- Caterpillar has an option that allows to merge the source files into one single translatable TXT file. This sounds particularly interesting for translators who like the auto-propagation feature offered by some CAT tools and for those complex projects comprising hundreds of tiny HTML files in multiple sub-folders
- Interestingly, the file types that are available for processing include (besides HTML) PHP, XML and ASP. I did not test all these formats. However, I did test the program with one of those dreaded XML files that contain embedded HTML code. Surprisingly, Caterpillar did a decent job of extracting the translatable text. On the downside, the program creates a segmentation break at each tag that is preceded and followed by translatable text, so for the following code:
<p><b>Note:</b> When searching, look for the <img src="/images/search/plus_icon.gif" width=9 height=9> icon to see which items are only available to ACME <span class="hlt">Plus</span> customers.]]></Data></Cell>
is rendered as follows:
Source=When searching, look for the Target=When searching, look for the ID=133 Type=text Source=icon to see which items are only available to ACME Target=icon to see which items are only available to ACME ID=134 Type=text Source=Plus Target=Plus ID=135 Type=text Source=customers.]]> Target=customers.]]>
In conclusion, although this tool still requires some extra work for prepping the files in order to process them with a CAT tool and it takes a rather radical approach to tags (by deleting them from the working file), it migh prove a useful addition to the utilities folder of those translators who use basic CAT tools that cannot prep HTML and tagged files, and to the advanced users who need a quick way of simplifying complex tagged files, for instance XML with embedded HTML.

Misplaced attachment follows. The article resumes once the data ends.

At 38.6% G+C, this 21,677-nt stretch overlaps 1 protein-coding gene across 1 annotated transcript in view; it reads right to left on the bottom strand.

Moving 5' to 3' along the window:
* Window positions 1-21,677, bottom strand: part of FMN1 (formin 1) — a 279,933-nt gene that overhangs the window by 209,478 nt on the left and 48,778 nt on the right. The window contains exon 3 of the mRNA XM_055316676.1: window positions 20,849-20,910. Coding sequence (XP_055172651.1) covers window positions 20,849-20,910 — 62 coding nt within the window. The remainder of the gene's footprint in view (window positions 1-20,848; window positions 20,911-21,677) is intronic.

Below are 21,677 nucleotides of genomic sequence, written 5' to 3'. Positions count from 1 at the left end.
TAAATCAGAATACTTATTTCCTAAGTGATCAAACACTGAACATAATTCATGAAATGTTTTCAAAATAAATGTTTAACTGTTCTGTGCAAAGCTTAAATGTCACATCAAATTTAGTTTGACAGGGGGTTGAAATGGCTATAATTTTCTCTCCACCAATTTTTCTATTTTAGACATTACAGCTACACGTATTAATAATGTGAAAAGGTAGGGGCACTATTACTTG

However, full reliablility of Caterpillar should be tested carefully before using the tool on a large-scale project.
At 30.00 EUR, this inexpensive tool may be a valuable solution for translators who are using tools that do not have file-prepping capabilities (i.e. externalizing or separating and protecting HTML code that does not need to be translated or otherwise changed).
Has any one heard of the tool or used it for translation projects?
Caterpillar is a high-speed HTML Text Extractor and Integrator written for translators working with web sites. Process whole folders of web pages with a single click, then translate using your choice of software.
By generating a single output file containing all the text requiring translation Caterpillar provides a simple way to incorporate web page localisation into your existing translation work flow.
WordFast compatible – now you can translate web sites in the familiar environment of MS Word.
Globalizer.NET provides a complete solution for localizing software built using Microsoft’s .NET development platform.
Here some of the features, straight from the developer’s information page:
- Globalizer.NET can be used to localize ASP.NET and Windows Forms applications and components written in Visual Studio 2005 and 2008 using C#, VB.NET and C++.
- Globalizer.NET can localize the Windows Installer (MSI) files generated by Visual Studio and other tools, into any language
- Automatically scan Visual Studio Projects and Solutions for resources to translate
- Globalizer.NET can generate the language specific resource (resx) files for your application and automatically add these into your Visual Studio projects.
- Build the satellite assemblies (that contain language specific resources) for your application directly using Globalizer.NET. Developers can use this to build localized versions of an application without having to modify the Visual Studio project. Translators can use this mechanism to build and test localized versions of your application without them requiring access to your source code or needing to purchase and use Visual Studio.